Summertime temperatures had quite the encore in Manitoba – but it’s time for the final curtain call.
The province’s first major winter storm of the 2021-2022 season is approaching, and carrying with it the ability to blanket the province in snow.
One last day of above-seasonal conditions on Tuesday is expected to give way to cloud cover overnight, then rain and perhaps snow on Wednesday and Thursday.
“My gosh. Usually the first winter storm could be at the end of September or early October,” David Phillips, senior climatologist with Environment Canada, told 680 CJOB on Tuesday.
“This is a system that bombed Vancouver over the weekend. It came over the Rockies, is going to develop today into an Alberta clipper, and it’s going to race across the Prairies.”
Yet Manitoba may see the most precipitation of the prairie provinces, according to Phillips, because it’ll be over the province when it merges with a “Texas low,” which brings with it much more moisture.
By Friday morning, Environment Canada is predicting 25 centimetres of snow could fall over much of that region. Higher elevation areas, such as Riding Mountain National Park, could see closer to 50 cm.
“Those Manitoba lakes are like hot tubs out there — and there’s going to be some local, ‘lake effect’ snow,” Phillips said.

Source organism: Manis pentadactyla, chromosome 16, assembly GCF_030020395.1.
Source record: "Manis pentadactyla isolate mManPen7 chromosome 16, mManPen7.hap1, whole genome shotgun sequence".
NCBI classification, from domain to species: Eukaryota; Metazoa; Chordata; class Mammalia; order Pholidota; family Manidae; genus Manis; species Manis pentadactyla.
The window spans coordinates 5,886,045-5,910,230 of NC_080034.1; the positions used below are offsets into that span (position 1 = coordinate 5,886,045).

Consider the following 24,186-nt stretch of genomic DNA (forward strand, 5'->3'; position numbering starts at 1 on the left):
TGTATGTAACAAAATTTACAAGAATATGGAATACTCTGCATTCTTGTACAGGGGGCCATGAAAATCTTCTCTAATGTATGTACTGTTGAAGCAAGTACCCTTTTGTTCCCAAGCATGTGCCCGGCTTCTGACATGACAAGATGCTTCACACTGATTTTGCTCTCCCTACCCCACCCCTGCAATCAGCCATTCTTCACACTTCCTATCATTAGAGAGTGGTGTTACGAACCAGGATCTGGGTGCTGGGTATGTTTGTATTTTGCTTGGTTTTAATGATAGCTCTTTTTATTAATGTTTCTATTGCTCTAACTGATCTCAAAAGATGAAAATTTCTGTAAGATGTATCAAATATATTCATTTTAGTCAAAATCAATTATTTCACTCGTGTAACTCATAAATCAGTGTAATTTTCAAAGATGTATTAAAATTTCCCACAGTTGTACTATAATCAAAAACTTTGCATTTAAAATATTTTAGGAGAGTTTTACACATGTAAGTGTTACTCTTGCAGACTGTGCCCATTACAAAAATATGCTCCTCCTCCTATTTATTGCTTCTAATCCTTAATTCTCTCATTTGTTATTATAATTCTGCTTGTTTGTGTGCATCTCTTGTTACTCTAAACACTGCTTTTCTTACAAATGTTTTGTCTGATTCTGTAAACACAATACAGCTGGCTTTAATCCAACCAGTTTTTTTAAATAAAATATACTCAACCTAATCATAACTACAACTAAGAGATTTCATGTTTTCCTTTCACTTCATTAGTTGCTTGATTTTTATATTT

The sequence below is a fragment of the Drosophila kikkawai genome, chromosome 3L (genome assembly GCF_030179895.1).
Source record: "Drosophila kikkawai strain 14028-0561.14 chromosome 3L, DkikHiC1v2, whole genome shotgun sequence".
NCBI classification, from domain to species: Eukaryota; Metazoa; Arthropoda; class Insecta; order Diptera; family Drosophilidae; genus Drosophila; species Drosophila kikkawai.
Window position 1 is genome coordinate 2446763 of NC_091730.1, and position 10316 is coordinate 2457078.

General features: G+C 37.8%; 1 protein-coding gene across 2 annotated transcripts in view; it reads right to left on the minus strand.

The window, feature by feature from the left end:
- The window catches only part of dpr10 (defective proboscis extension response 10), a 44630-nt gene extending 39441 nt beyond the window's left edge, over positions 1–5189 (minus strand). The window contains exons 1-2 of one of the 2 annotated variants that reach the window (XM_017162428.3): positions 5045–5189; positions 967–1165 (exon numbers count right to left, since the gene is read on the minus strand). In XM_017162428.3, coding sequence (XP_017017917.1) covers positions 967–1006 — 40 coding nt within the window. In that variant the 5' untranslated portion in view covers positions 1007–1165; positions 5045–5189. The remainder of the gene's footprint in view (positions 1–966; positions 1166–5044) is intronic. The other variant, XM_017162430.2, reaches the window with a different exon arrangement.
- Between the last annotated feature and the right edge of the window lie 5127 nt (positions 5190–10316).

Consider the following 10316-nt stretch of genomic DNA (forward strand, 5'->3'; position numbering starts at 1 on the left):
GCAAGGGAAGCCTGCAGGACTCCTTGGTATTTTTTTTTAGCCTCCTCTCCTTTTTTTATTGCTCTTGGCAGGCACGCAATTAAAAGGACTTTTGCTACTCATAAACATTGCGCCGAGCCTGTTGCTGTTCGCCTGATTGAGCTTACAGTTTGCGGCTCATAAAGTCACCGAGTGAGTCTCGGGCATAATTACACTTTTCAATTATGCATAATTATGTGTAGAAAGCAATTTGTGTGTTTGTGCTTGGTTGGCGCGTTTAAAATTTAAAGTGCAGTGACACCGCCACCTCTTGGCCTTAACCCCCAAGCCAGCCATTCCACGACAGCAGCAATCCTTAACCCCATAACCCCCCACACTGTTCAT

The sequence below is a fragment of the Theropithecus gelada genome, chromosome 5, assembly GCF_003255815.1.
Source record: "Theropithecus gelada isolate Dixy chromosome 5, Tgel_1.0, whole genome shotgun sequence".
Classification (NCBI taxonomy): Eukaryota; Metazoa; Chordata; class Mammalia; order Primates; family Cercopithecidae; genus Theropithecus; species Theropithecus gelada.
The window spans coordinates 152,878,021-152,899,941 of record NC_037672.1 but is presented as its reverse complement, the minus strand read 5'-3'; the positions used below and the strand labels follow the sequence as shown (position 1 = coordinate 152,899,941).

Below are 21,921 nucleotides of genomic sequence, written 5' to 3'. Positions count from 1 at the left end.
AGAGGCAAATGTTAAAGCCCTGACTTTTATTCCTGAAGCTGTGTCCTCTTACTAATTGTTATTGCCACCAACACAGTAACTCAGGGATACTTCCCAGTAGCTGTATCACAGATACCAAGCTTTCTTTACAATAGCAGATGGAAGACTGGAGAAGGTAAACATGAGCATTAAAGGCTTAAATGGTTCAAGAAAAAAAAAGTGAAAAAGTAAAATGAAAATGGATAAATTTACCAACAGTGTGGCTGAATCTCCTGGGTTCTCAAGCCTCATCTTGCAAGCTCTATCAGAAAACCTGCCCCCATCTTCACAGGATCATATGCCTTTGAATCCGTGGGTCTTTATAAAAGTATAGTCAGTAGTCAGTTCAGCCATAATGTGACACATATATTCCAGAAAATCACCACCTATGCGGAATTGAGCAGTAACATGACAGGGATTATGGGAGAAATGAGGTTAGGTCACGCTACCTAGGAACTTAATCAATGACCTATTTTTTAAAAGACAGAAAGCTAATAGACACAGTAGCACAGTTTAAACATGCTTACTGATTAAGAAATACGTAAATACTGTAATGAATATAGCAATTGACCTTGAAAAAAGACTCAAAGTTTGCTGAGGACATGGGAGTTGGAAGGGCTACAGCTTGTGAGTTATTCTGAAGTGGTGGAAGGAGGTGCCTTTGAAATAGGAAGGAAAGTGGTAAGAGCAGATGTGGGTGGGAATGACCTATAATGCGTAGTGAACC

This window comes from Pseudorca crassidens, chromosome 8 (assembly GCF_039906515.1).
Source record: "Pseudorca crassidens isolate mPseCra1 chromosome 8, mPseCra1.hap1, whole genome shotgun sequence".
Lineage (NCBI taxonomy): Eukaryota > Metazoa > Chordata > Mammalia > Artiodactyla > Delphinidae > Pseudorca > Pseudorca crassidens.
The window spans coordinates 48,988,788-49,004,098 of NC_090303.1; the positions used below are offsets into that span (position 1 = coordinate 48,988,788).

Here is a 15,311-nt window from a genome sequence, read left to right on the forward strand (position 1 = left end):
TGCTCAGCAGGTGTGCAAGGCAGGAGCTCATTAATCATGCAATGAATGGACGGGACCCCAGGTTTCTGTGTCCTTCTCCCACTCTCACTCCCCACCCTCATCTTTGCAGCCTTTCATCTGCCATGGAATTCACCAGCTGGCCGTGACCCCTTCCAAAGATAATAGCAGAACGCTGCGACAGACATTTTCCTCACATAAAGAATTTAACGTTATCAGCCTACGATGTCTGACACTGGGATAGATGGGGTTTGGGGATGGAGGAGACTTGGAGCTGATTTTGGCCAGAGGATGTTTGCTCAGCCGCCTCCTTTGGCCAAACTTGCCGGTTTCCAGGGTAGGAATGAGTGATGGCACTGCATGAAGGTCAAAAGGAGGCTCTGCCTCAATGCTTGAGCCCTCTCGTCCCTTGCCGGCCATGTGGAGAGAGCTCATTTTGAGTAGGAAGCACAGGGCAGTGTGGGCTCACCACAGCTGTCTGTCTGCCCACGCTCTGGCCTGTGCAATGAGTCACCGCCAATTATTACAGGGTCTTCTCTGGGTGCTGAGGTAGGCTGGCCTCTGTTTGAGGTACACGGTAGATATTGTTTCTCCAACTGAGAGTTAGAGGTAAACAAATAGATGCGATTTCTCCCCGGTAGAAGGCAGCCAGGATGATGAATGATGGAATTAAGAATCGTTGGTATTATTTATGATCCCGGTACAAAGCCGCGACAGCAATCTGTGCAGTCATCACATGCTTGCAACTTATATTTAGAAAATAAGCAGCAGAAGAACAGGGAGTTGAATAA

“It depends upon the timing. We already know winter (will be) shorter this year, but I think we’re going to see significant snow.”
The abrupt shift from temperatures in the low-teens to a wallop of snow could make for some messy conditions, especially on the province’s roads.
“That snow will be assaulted by the warm ground, so you may not see as much accumulate as really falls,” Phillips said.
“Locally, (Manitobans could see) blowing snow … because of the energy of this system. That makes driving treacherous.”
Manitoba Public Insurance spokesperson Brian Smiley says drivers need to adjust to the weather, adding the insurer inevitably sees an uptick in claims following a bad storm.
“It’s very important — drive to road conditions,” he said.
“The speed limit is set for ideal driving conditions, and I think we would all agree that blowing snow, heavy snow, slush, ice are far from ideal.”
Just as multiple temperature records were broken this fall, Phillips said a snowfall record may be surpassed on Remembrance Day. Manitoba’s current record was 9 cm back in 1985.
If you’re not a fan of the winter weather, Phillips said there’s a silver lining for you.
“It’s not as if winter’s going to arrive with a big bang. It’s almost as if temperatures are not going to be as pleasant as they’ve been, but somewhere more seasonal – highs of 0 C, lows of -8 C,” he said.